Pasifika Tertiary Students' Use of Information and Communication Technologies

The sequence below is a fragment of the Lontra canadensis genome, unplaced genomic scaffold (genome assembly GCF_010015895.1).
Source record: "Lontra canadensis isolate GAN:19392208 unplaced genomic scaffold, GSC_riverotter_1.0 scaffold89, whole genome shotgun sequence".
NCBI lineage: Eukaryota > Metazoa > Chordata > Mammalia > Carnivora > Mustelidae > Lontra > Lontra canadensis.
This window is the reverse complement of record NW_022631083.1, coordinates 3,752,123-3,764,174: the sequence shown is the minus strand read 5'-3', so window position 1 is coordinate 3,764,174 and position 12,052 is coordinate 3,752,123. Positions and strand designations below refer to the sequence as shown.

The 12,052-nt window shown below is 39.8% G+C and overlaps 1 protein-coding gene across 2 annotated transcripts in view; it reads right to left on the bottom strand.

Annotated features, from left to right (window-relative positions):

Information and Communication Technologies (ICT) are pervasive in our daily lives. In New Zealand tertiary education institutions, the adoption of ICT is widespread. Meanwhile, Pasifika students’ participation in tertiary education has been increasing. Yet, for this group of students, academic success has been a concern to successive governments, tertiary institutions, and Pasifika peoples. ICT may offer an opportunity to improve Pasifika students’ academic achievement. The study is premised on the belief that positive learning experiences will lead to improved academic outcomes. Consequently, the study explored ways of using ICT to enhance Pasifika students’ learning experiences. Adopting an interpretivist approach, the case study investigated the ICT skills and the use of ICT for learning enhancements of a group of Pasifika students at a New Zealand institute of technology. Over a period of eighteen months, data was gathered through talanoa, participant observation, and the researcher’s reflective journal. The three method approach enabled data triangulation. Data analysis adhered to the theoretical propositions of the study. Among the key findings, is the disturbing realization that Pasifika students’ ICT skill levels were not at the level assumed by the institution. The main uses of ICT by the Pasifika students in this study were for personal communication and entertainment. The students’ use of ICT for educational purposes was limited due to the mismatch of their ICT skills and those required by the institution. Inadvertently, this has further disadvantaged the students’ learning experiences. The study concludes by offering an ICT skills development framework for use with Pasifika students. Moreover, the study proposes a number of recommendations for practice, policy, and further research.